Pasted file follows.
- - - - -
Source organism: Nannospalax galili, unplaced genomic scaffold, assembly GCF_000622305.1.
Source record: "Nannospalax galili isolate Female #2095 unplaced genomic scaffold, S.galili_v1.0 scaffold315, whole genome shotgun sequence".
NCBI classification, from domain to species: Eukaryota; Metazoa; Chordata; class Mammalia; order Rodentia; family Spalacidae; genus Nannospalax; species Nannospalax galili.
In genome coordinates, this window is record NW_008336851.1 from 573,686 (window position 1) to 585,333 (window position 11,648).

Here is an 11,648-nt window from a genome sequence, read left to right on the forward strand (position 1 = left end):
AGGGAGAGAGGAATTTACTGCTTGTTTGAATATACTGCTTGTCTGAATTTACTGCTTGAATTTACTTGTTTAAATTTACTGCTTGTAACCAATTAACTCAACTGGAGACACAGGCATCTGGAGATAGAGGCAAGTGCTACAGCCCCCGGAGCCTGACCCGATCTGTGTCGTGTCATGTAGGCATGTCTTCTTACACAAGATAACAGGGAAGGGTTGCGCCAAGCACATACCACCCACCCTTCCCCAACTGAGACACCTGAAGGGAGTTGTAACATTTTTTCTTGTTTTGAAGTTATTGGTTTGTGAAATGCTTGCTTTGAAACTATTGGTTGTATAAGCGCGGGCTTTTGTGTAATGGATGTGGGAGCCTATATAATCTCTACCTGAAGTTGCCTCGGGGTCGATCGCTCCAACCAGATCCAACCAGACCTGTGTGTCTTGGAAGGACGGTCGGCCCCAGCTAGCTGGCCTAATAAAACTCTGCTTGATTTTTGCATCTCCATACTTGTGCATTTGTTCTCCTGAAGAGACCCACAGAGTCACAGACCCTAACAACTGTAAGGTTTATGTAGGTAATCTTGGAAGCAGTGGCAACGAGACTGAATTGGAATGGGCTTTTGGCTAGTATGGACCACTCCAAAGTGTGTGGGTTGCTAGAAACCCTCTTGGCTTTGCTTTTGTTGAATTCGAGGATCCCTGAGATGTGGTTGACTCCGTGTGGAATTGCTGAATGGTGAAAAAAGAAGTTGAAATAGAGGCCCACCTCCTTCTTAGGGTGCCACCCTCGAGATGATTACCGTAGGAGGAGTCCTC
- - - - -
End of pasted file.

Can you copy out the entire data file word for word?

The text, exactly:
Source organism: Nannospalax galili, unplaced genomic scaffold, assembly GCF_000622305.1.
Source record: "Nannospalax galili isolate Female #2095 unplaced genomic scaffold, S.galili_v1.0 scaffold315, whole genome shotgun sequence".
NCBI classification, from domain to species: Eukaryota; Metazoa; Chordata; class Mammalia; order Rodentia; family Spalacidae; genus Nannospalax; species Nannospalax galili.
In genome coordinates, this window is record NW_008336851.1 from 573,686 (window position 1) to 585,333 (window position 11,648).

Here is an 11,648-nt window from a genome sequence, read left to right on the forward strand (position 1 = left end):
AGGGAGAGAGGAATTTACTGCTTGTTTGAATATACTGCTTGTCTGAATTTACTGCTTGAATTTACTTGTTTAAATTTACTGCTTGTAACCAATTAACTCAACTGGAGACACAGGCATCTGGAGATAGAGGCAAGTGCTACAGCCCCCGGAGCCTGACCCGATCTGTGTCGTGTCATGTAGGCATGTCTTCTTACACAAGATAACAGGGAAGGGTTGCGCCAAGCACATACCACCCACCCTTCCCCAACTGAGACACCTGAAGGGAGTTGTAACATTTTTTCTTGTTTTGAAGTTATTGGTTTGTGAAATGCTTGCTTTGAAACTATTGGTTGTATAAGCGCGGGCTTTTGTGTAATGGATGTGGGAGCCTATATAATCTCTACCTGAAGTTGCCTCGGGGTCGATCGCTCCAACCAGATCCAACCAGACCTGTGTGTCTTGGAAGGACGGTCGGCCCCAGCTAGCTGGCCTAATAAAACTCTGCTTGATTTTTGCATCTCCATACTTGTGCATTTGTTCTCCTGAAGAGACCCACAGAGTCACAGACCCTAACAACTGTAAGGTTTATGTAGGTAATCTTGGAAGCAGTGGCAACGAGACTGAATTGGAATGGGCTTTTGGCTAGTATGGACCACTCCAAAGTGTGTGGGTTGCTAGAAACCCTCTTGGCTTTGCTTTTGTTGAATTCGAGGATCCCTGAGATGTGGTTGACTCCGTGTGGAATTGCTGAATGGTGAAAAAAGAAGTTGAAATAGAGGCCCACCTCCTTCTTAGGGTGCCACCCTCGAGATGATTACCGTAGGAGGAGTCCTC